From here, the list goes on to include a number of other items.
But to be realistic, ingredients located this far down the list (other than nutritional supplements) are not likely to affect the overall rating of this product.
With two notable exceptions…
First, we note the inclusion of inulin, a starch-like compound made up of repeating units of carbohydrates and typically sourced from chicory root.
Not only is inulin a natural source of soluble dietary fiber, it’s also a prebiotic used to promote the growth of healthy bacteria in a dog’s digestive tract.
And lastly, this food contains chelated minerals, minerals that have been chemically attached to protein. This makes them easier to absorb. Chelated minerals are usually found in better dog foods.
PetGuard Canned Dog Food
The Bottom Line
Judging by its ingredients alone, PetGuard canned dog food looks like an above-average wet product.
But ingredient quality by itself cannot tell the whole story. We still need to estimate the product’s meat content before determining a final rating.
As a group, the brand features an average protein content of 39% and a mean fat level of 28%. Together, these figures suggest a carbohydrate content of 26% for the overall product line.
And a fat-to-protein ratio of about 72%.
Near-average protein. Above-average fat. And below-average carbs when compared to a typical wet dog food.
Even when you consider the protein-boosting effect of the flaxseed in this recipe, and the peas and wheat germ contained in others, this looks like the profile of a wet product containing a moderate amount of meat.
PetGuard is a meat-based canned dog food using a moderate amount of chicken, turkey or lamb as its main sources of animal protein, thus earning the brand 4 stars.
Highly recommended (except for the vegetarian recipes).
Please note certain recipes are sometimes given a higher or lower rating based upon our estimate of their total meat content and (when appropriate) their fat-to-protein ratios.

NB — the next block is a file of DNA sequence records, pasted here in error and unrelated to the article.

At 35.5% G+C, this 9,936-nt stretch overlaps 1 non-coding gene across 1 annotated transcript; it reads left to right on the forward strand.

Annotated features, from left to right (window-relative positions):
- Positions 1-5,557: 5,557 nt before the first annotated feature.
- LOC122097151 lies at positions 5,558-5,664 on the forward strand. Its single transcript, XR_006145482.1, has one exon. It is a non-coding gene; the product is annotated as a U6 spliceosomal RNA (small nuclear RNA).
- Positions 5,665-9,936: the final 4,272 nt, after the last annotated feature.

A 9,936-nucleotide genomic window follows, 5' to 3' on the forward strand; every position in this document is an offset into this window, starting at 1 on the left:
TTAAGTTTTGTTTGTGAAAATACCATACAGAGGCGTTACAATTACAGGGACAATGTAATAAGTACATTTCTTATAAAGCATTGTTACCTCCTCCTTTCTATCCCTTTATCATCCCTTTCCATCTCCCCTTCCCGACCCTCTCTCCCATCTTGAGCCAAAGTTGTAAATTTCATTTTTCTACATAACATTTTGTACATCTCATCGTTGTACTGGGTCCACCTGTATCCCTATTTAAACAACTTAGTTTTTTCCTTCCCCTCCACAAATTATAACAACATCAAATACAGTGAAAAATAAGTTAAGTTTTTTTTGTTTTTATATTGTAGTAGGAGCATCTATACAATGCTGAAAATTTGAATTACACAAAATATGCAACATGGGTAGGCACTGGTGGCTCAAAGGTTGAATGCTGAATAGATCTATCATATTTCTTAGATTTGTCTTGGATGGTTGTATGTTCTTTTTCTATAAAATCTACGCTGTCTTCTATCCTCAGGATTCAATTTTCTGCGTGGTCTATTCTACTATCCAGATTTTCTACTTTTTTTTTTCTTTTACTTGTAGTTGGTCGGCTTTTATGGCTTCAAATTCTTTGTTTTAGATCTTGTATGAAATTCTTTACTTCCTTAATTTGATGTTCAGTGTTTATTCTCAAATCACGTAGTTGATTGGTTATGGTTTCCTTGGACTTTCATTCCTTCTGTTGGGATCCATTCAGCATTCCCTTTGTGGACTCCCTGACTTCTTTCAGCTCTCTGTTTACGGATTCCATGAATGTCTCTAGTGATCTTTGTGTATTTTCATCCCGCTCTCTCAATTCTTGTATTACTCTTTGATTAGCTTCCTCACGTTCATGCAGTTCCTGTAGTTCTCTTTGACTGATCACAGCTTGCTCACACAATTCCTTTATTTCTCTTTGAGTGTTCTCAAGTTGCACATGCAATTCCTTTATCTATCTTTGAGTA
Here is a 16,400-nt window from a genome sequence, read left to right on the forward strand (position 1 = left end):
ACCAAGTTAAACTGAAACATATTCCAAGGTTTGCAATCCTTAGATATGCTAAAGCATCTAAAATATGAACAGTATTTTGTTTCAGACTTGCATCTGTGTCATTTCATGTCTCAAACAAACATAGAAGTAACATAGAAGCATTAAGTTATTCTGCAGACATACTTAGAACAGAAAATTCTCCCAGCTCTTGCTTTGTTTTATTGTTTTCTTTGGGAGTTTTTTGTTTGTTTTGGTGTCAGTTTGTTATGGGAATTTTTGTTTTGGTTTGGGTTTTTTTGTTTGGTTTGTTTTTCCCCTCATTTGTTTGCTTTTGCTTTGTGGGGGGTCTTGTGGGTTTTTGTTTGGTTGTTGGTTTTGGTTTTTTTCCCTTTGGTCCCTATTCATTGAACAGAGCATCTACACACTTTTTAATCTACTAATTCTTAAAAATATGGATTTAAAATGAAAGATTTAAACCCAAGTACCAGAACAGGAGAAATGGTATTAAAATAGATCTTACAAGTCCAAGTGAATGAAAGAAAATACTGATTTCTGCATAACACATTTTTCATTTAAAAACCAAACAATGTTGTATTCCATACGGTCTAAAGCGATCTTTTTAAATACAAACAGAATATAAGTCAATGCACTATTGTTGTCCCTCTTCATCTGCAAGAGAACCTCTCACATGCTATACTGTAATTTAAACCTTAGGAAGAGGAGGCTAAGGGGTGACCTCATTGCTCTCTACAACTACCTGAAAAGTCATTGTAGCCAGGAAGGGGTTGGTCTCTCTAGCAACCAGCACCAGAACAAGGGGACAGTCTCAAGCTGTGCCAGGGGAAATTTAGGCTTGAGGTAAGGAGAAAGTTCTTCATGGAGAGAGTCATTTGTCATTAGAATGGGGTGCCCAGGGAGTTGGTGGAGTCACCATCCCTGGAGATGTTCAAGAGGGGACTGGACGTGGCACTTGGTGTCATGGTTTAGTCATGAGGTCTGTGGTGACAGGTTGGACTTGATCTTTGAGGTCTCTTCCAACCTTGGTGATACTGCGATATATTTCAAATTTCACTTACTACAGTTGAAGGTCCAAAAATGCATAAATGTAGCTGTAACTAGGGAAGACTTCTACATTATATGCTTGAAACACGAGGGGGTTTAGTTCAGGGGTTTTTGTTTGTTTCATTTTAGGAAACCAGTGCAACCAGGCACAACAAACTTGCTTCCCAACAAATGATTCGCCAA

Those looking for a comparable kibble from the same company may want to check out our review of PetGuard Dry Dog Food.
Rice ingredients can sometimes contain arsenic. Until the US FDA establishes safe upper levels for arsenic content, pet owners may wish to limit the total amount of rice fed in a dog's daily diet.
A Final Word
The descriptions and analyses expressed in this and every article on this website represent the views and opinions of the author.
Although it's our goal to ensure all the information on this website is correct, we cannot guarantee its completeness or its accuracy; nor can we commit to ensuring all the material is kept up-to-date on a daily basis.
Each review is offered in good faith and has been designed to help you make a more informed decision when buying dog food.
However, due to the biological uniqueness of every animal, none of our ratings are intended to suggest feeding a particular product will result in a specific dietary response or health benefit for your pet.
For a better understanding of how we analyze each product, please read our article, "The Problem with Dog Food Reviews".
Remember, no dog food can possibly be appropriate for every life stage, lifestyle or health condition. So, choose wisely. And when in doubt, consult a qualified veterinary professional for help.
In closing, we do not accept money, gifts or samples from pet food companies in exchange for special consideration in the preparation of our reviews or ratings.
To learn how we support the cost of operating this website, please visit our public Disclosure and Disclaimer page.
Have an opinion about this dog food? Or maybe the review itself? Please know we welcome your comments.
Notes and Updates
07/24/2014 Last Update
- Adapted by the Dog Food Advisor and based upon the official definition for chicken published by the Association of American Feed Control Officials, Official Publication, 2008 Edition ↩